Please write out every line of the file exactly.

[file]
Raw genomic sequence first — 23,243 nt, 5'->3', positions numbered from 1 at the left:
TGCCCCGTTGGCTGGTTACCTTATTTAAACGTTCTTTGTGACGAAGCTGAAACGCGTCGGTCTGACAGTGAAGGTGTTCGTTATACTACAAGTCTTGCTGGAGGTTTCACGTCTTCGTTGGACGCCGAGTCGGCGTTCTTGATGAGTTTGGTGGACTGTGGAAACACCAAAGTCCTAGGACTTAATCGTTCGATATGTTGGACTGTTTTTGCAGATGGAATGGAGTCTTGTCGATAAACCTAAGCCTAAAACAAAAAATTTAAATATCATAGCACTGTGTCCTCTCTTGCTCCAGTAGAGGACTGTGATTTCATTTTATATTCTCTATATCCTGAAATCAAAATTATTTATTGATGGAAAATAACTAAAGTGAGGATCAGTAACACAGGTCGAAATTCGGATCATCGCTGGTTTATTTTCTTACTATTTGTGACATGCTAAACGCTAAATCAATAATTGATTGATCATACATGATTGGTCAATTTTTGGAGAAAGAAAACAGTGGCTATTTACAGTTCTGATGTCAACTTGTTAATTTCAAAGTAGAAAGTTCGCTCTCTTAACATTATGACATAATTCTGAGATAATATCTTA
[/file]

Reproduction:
Raw genomic sequence first — 23,243 nt, 5'->3', positions numbered from 1 at the left:
TGCCCCGTTGGCTGGTTACCTTATTTAAACGTTCTTTGTGACGAAGCTGAAACGCGTCGGTCTGACAGTGAAGGTGTTCGTTATACTACAAGTCTTGCTGGAGGTTTCACGTCTTCGTTGGACGCCGAGTCGGCGTTCTTGATGAGTTTGGTGGACTGTGGAAACACCAAAGTCCTAGGACTTAATCGTTCGATATGTTGGACTGTTTTTGCAGATGGAATGGAGTCTTGTCGATAAACCTAAGCCTAAAACAAAAAATTTAAATATCATAGCACTGTGTCCTCTCTTGCTCCAGTAGAGGACTGTGATTTCATTTTATATTCTCTATATCCTGAAATCAAAATTATTTATTGATGGAAAATAACTAAAGTGAGGATCAGTAACACAGGTCGAAATTCGGATCATCGCTGGTTTATTTTCTTACTATTTGTGACATGCTAAACGCTAAATCAATAATTGATTGATCATACATGATTGGTCAATTTTTGGAGAAAGAAAACAGTGGCTATTTACAGTTCTGATGTCAACTTGTTAATTTCAAAGTAGAAAGTTCGCTCTCTTAACATTATGACATAATTCTGAGATAATATCTTA